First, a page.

Skip to main content

What is the first principle of decentralization?

· 3 min read
NEST Protocol


The decentralized world is not easy to build and understand. And there’s a strict rule, which we propose as the decentralization first principle: in the whole process of value exchange, as long as there is one process that is centralized, the whole process is centralized.

It seems a bit too "cruel" to use the first principle to demand the current decentralized world (no project except the public chain itself satisfies it), so can we lower the standard a bit and classify decentralization according to its degree? Here, we propose several criteria of decentralization, drawing on the effective market.

Strong decentralization

Each step is free from any risk of centralized agency and is fully compliant with the first principles. For example, the public chain implemented based on POW or POS mechanism, the assets written on the chain do not depend on the fact under the chain, such as a kind of ERC20 of NETH, which is generated by paying 1 ETH into the contract to generate a NETH, and paying 1 NETH into the contract to get another ETH. The contract is open source and does not have any management authority. Such assets, which are homogeneous with ETH, do not depend on any offline team, and are decentralized. In contrast, OMG, HT and other assets must rely on the project team to "capture" the value, although they are written in blockchain, but also not decentralized.

Semi-strong decentralization

Considering that the value recognition of the vast majority of assets may contain the risk of centralization, we lower the standard of strong decentralization by disregarding the step of value recognition and only considering the interaction of assets on the chain. Various DAPPs or applications emphasize the decentralized provision of value or services on the chain, so semi-strong decentralization means that the whole process of these on-chain services no longer contains the risk of centralization. For example, ERC20 is semi-strongly decentralized as a service itself; in addition, the fully open-source NEST lending contract is semi-strongly decentralized. In short, the only difference between semi-strong decentralization and strong decentralization is that the only risk of centralization in the entire process of value exchange is the source of value, while the rest of the process is completely decentralized. There is a common saying that once a thing is on-chain, it is completely decentralized, so semi-strong decentralization preserves the risk of centrality in the on-chain step, but does not add additional risk of centrality.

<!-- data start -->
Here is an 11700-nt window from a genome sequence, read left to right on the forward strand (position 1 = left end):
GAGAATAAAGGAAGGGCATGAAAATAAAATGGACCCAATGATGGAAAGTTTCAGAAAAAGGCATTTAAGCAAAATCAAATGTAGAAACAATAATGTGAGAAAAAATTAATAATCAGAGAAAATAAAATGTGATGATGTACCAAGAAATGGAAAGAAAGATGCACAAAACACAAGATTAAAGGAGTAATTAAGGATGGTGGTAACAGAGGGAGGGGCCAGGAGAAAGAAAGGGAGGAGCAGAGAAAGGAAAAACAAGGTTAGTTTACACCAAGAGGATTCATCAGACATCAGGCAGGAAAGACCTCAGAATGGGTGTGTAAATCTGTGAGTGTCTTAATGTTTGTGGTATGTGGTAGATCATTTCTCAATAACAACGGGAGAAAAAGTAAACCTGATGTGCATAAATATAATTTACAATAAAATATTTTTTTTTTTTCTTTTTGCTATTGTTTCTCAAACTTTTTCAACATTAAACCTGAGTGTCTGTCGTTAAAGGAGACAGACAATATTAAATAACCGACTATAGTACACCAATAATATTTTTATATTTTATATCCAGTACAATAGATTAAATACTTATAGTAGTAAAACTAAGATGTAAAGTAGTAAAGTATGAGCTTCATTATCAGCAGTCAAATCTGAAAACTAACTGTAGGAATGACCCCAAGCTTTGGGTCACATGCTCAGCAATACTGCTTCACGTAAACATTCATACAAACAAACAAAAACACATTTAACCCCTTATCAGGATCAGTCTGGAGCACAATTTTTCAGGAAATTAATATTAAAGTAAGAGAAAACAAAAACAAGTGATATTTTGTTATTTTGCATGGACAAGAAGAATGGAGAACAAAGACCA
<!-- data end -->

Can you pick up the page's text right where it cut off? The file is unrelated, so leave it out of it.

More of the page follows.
Weak decentralization

Regardless of whether the source of value is decentralized or not, there still exists some steps in the whole process of completing the value exchange through voting, multi-signature, and decentralized nodes, which is called weak decentralization. Weak decentralization is not a further weakening on the basis of semi-strong decentralization, but it means that even if the native asset you use is ETH, it is still weakly decentralized with solutions such as voting, multi-signature, and decentralized nodes in the process of value exchange. So weak decentralization emphasizes the risk of some kind of semi-centralization in the on-chain interaction process. For example, Chainlink, which uses a variety of decentralized nodes to provide prices, is itself weakly decentralized because of the possibility of cheating with that kind of decentralization (many people emphasize collateral, and collateral is a guarantee that the cost of cheating is not the possibility of cheating).